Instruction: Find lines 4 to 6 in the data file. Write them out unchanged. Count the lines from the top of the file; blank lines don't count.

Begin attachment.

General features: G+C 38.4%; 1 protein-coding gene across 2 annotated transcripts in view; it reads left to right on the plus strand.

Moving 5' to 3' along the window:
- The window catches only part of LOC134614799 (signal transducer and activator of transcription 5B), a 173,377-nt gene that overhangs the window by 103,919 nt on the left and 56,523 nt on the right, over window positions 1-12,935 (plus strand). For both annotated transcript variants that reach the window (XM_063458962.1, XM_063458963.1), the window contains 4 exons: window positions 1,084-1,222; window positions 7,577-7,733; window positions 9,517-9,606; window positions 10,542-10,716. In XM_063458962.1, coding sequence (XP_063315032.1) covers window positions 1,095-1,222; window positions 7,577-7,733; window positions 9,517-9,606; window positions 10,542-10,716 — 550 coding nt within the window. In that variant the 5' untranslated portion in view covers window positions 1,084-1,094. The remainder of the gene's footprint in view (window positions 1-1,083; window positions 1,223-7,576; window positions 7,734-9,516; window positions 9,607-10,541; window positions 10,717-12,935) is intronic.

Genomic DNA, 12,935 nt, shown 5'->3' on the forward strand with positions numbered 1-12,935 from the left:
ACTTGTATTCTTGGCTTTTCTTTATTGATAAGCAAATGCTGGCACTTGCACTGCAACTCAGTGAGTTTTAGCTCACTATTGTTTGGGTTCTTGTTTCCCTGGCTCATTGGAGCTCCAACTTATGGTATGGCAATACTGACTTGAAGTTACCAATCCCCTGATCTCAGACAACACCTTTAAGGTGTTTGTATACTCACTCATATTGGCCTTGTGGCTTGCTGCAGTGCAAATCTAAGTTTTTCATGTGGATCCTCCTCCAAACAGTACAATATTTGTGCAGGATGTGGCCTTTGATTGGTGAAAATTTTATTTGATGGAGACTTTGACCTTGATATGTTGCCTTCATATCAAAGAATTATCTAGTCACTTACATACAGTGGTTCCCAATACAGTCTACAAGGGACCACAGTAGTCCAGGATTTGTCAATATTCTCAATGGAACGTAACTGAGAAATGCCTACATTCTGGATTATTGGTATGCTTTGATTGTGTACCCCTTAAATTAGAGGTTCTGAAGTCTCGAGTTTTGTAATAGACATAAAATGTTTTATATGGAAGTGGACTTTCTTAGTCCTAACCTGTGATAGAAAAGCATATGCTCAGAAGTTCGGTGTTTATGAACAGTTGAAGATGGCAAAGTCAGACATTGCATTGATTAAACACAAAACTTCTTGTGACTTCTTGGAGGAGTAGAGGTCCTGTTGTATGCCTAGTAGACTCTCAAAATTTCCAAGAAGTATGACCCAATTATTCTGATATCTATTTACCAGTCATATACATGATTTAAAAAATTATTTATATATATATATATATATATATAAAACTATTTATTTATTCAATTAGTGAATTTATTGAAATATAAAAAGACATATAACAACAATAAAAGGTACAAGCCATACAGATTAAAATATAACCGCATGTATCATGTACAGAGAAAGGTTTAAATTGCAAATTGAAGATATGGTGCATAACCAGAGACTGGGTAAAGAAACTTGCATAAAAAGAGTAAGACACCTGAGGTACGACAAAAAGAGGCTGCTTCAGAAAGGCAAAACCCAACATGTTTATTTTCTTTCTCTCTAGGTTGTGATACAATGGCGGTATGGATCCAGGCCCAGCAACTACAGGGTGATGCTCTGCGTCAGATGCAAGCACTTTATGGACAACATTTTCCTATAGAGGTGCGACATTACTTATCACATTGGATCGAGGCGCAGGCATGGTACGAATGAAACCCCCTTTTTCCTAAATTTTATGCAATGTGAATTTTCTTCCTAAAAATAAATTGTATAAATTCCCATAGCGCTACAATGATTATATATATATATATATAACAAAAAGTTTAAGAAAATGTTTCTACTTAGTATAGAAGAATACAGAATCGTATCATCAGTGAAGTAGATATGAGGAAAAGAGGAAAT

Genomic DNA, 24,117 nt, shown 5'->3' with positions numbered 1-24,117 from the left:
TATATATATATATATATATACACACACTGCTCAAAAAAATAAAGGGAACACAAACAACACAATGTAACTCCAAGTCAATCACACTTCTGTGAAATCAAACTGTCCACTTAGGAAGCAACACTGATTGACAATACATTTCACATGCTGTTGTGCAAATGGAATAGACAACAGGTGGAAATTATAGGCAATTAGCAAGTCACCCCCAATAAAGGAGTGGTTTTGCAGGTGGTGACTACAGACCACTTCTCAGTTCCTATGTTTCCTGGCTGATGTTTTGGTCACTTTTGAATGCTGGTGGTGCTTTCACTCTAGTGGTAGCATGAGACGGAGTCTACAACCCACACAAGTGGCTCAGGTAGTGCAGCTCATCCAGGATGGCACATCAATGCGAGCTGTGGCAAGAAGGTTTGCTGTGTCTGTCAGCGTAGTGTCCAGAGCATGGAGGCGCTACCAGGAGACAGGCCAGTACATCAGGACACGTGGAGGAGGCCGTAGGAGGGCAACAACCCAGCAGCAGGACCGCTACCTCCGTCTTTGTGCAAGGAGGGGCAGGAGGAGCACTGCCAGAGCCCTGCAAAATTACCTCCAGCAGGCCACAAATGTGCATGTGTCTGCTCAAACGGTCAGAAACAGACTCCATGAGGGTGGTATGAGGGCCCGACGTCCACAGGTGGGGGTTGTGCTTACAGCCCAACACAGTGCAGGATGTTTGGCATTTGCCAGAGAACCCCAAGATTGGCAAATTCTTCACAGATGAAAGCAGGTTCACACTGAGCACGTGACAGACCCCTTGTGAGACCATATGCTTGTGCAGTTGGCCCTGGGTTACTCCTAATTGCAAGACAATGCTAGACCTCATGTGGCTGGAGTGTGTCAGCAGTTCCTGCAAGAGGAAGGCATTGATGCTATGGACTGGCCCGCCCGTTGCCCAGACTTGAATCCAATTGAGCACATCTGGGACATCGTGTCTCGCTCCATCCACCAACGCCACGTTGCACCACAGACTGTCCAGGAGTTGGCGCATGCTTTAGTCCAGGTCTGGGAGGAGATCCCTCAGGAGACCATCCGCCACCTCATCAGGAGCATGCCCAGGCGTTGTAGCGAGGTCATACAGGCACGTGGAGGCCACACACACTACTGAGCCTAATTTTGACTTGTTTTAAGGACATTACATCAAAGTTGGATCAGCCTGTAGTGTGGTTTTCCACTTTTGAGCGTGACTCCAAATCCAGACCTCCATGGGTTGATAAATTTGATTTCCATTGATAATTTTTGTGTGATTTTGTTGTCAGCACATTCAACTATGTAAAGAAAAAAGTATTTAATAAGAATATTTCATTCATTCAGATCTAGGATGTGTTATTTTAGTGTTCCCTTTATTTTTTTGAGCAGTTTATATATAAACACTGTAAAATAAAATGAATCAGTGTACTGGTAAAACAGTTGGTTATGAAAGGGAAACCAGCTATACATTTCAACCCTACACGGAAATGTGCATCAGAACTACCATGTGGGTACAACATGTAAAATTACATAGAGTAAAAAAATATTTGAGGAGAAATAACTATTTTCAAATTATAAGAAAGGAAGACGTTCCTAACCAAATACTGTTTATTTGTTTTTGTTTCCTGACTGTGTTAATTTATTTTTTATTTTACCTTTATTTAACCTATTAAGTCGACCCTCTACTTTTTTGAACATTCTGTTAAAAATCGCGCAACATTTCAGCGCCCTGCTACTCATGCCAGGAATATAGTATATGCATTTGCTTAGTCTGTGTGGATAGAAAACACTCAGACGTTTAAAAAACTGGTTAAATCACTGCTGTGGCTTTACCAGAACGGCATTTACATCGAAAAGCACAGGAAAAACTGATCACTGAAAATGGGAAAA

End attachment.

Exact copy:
Genomic DNA, 12,935 nt, shown 5'->3' on the forward strand with positions numbered 1-12,935 from the left:
ACTTGTATTCTTGGCTTTTCTTTATTGATAAGCAAATGCTGGCACTTGCACTGCAACTCAGTGAGTTTTAGCTCACTATTGTTTGGGTTCTTGTTTCCCTGGCTCATTGGAGCTCCAACTTATGGTATGGCAATACTGACTTGAAGTTACCAATCCCCTGATCTCAGACAACACCTTTAAGGTGTTTGTATACTCACTCATATTGGCCTTGTGGCTTGCTGCAGTGCAAATCTAAGTTTTTCATGTGGATCCTCCTCCAAACAGTACAATATTTGTGCAGGATGTGGCCTTTGATTGGTGAAAATTTTATTTGATGGAGACTTTGACCTTGATATGTTGCCTTCATATCAAAGAATTATCTAGTCACTTACATACAGTGGTTCCCAATACAGTCTACAAGGGACCACAGTAGTCCAGGATTTGTCAATATTCTCAATGGAACGTAACTGAGAAATGCCTACATTCTGGATTATTGGTATGCTTTGATTGTGTACCCCTTAAATTAGAGGTTCTGAAGTCTCGAGTTTTGTAATAGACATAAAATGTTTTATATGGAAGTGGACTTTCTTAGTCCTAACCTGTGATAGAAAAGCATATGCTCAGAAGTTCGGTGTTTATGAACAGTTGAAGATGGCAAAGTCAGACATTGCATTGATTAAACACAAAACTTCTTGTGACTTCTTGGAGGAGTAGAGGTCCTGTTGTATGCCTAGTAGACTCTCAAAATTTCCAAGAAGTATGACCCAATTATTCTGATATCTATTTACCAGTCATATACATGATTTAAAAAATTATTTATATATATATATATATATATATAAAACTATTTATTTATTCAATTAGTGAATTTATTGAAATATAAAAAGACATATAACAACAATAAAAGGTACAAGCCATACAGATTAAAATATAACCGCATGTATCATGTACAGAGAAAGGTTTAAATTGCAAATTGAAGATATGGTGCATAACCAGAGACTGGGTAAAGAAACTTGCATAAAAAGAGTAAGACACCTGAGGTACGACAAAAAGAGGCTGCTTCAGAAAGGCAAAACCCAACATGTTTATTTTCTTTCTCTCTAGGTTGTGATACAATGGCGGTATGGATCCAGGCCCAGCAACTACAGGGTGATGCTCTGCGTCAGATGCAAGCACTTTATGGACAACATTTTCCTATAGAGGTGCGACATTACTTATCACATTGGATCGAGGCGCAGGCATGGTACGAATGAAACCCCCTTTTTCCTAAATTTTATGCAATGTGAATTTTCTTCCTAAAAATAAATTGTATAAATTCCCATAGCGCTACAATGATTATATATATATATATATAACAAAAAGTTTAAGAAAATGTTTCTACTTAGTATAGAAGAATACAGAATCGTATCATCAGTGAAGTAGATATGAGGAAAAGAGGAAAT

Genomic DNA, 24,117 nt, shown 5'->3' with positions numbered 1-24,117 from the left: